NASA hopes the James Webb Space Telescope will reveal the secrets of ‘super-Earths’ and hot rocky worlds
Some of the first investigations from the James Webb Space Telescope will focus on a variety of planets very different from those found in our cosmic neighborhood.
Once Webb finishes its six-month start-up period around June, it is scheduled to begin a series of studies on exoplanets. One such project will study 11 “super-Earths,” which are worlds between the sizes of Earth and Neptune. There are no such planets in our solar system.
“In our solar system, we have the inner rocky worlds and the outer gas planets, but the most common exoplanets we see are actually in the middle,” Natasha Batalha, a research scientist at NASA Ames Research Center in NASA, said in a statement. California. “The diversity of planets we have discovered within the galaxy far exceeds the diversity of planets within our own solar system.”
Despite having found so many of these “in-between” worlds, scientists know very little about this type of planet, such as how habitable these worlds might be and how they form. A key challenge is that there are no planets like these for scientists to study close to home, so Batalha and her colleagues will turn Webb’s powerful vision into a set of super-Earths in hopes of unlocking some insights.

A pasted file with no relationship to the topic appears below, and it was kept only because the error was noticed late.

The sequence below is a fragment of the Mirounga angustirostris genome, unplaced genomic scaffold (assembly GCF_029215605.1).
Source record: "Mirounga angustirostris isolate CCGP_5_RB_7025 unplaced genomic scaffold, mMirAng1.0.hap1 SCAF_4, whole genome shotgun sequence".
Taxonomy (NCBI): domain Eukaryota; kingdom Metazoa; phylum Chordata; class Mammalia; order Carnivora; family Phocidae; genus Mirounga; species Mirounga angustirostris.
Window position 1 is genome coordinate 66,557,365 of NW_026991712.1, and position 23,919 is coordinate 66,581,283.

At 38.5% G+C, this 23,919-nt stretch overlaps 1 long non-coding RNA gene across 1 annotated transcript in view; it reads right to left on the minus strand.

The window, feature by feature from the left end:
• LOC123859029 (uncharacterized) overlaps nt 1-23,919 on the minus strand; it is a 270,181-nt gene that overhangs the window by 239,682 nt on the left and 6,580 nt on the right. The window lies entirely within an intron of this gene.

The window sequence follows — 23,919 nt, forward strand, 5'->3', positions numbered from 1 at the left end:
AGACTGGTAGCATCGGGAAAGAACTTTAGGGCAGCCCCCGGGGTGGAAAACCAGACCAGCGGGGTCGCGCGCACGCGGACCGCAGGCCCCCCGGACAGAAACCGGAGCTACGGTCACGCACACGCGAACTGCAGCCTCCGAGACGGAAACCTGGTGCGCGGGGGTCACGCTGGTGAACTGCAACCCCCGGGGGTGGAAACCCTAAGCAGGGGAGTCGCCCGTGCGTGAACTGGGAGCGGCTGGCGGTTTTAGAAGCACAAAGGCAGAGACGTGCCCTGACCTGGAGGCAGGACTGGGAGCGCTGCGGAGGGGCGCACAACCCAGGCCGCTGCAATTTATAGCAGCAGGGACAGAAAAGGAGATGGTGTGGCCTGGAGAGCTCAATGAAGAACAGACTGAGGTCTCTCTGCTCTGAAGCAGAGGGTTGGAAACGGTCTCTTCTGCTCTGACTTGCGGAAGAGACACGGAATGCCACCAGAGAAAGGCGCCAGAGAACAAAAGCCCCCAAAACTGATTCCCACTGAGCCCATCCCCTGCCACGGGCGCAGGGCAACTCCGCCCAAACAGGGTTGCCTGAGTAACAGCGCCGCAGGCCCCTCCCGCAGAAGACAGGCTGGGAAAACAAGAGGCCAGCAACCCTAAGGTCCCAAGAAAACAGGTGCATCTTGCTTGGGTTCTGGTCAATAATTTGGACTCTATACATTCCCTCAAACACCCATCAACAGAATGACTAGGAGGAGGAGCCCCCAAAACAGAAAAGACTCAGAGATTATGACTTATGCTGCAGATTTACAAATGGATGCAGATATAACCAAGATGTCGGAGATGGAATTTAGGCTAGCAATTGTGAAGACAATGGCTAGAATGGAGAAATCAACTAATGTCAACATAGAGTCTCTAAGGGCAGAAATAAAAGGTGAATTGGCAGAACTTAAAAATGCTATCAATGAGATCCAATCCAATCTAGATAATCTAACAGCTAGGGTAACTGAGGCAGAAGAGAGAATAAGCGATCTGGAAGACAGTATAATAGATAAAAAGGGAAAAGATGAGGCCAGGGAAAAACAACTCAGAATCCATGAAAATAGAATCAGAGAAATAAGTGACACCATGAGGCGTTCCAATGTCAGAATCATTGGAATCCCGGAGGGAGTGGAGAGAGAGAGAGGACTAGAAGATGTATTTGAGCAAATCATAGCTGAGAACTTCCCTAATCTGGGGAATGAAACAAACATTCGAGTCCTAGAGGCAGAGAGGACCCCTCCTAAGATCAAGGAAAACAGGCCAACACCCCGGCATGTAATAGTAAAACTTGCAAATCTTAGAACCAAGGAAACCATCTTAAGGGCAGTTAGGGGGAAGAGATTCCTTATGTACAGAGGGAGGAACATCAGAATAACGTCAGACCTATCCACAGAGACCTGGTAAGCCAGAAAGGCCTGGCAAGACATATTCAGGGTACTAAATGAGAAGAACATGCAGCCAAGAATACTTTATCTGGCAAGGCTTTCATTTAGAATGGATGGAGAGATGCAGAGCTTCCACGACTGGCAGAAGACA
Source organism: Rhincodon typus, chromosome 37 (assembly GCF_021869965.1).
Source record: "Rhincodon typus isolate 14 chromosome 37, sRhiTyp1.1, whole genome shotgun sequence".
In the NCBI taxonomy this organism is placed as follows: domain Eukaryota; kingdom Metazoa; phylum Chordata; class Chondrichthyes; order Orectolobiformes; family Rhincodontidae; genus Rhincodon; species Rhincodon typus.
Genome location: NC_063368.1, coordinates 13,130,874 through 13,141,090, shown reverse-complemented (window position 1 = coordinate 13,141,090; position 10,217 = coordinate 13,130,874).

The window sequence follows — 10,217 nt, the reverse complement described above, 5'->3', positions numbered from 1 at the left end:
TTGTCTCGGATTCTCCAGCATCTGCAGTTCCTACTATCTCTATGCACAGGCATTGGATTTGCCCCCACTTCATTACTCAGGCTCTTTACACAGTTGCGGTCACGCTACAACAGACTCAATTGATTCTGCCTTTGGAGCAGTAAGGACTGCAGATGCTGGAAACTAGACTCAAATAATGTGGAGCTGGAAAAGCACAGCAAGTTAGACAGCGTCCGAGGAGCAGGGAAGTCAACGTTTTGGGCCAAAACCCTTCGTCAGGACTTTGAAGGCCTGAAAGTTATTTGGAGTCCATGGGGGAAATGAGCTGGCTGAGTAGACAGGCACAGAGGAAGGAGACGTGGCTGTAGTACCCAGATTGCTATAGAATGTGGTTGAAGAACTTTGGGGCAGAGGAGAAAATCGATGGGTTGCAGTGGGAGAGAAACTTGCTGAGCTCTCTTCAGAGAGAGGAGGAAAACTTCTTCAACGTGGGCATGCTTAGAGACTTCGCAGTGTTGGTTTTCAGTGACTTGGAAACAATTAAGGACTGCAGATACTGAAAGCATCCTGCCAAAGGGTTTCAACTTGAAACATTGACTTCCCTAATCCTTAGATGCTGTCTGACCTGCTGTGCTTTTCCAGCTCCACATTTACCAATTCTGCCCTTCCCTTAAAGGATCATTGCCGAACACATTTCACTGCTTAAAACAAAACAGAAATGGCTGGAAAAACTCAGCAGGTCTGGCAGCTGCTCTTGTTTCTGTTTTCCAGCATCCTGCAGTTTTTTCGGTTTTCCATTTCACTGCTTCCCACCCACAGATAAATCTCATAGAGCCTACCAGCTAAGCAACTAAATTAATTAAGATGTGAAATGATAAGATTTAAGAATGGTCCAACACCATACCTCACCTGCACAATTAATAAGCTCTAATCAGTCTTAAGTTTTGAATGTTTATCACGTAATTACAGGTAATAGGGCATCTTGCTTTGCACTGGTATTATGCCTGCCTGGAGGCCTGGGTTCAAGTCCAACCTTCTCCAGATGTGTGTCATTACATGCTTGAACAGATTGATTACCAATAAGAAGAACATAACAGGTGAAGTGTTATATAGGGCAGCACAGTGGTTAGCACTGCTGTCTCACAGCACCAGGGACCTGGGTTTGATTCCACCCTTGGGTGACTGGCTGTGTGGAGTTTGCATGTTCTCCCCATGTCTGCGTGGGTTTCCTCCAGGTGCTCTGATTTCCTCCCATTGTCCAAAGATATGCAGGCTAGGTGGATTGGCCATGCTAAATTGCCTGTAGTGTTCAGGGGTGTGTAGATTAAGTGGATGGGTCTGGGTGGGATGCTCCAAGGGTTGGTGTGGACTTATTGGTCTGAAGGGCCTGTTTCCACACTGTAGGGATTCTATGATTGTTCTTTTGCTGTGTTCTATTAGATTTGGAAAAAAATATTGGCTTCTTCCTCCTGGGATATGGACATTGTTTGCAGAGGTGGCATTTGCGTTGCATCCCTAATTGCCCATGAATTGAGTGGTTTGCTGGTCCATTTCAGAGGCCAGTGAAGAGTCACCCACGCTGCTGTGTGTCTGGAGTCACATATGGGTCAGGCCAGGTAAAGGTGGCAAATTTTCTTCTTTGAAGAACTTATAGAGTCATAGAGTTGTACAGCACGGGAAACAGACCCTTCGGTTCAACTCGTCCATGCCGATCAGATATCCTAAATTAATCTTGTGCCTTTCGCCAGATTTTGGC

Super-Earth research isn’t the only exoplanet project Ames scientists have planned for Webb’s first year; NASA highlighted two other investigations set for early-stage studies by Webb.
The first is a study of nine planets that are less massive and cooler than the best-studied worlds, led by Ames astrophysicist Thomas Greene. The second, which includes the participation of Batalha, focuses on two planets in the TRAPPIST-1 system and three other rocky worlds.
For these last two studies, Webb will work to determine whether a planet has an atmosphere and, if so, what it is made of. Scientists aren’t sure if planets in close proximity to their star could have a substantial atmosphere, since stellar energy could blow it away. (An example of such a dubious world is TRAPPIST-1b.)
“A planet’s atmosphere is essential to the possibility of life as we know it,” Greene said in the same NASA statement. “We have developed the Webb instruments to be able to give us the data we need not only to detect atmospheres, but also to determine what they are made of.”
Webb will also collect the spectrum of each of these planets, to see the type of light it emits. This in turn gives clues as to what gases are in the atmosphere. “The study will focus on the planet’s infrared emissions and look for signs of carbon dioxide. If there are signs of the presence of an atmosphere, and especially carbon dioxide, then TRAPPIST-1b could have formed and evolved like the rocky planets in our own solar system. that also have carbon dioxide: Venus, Earth and Mars, “said NASA.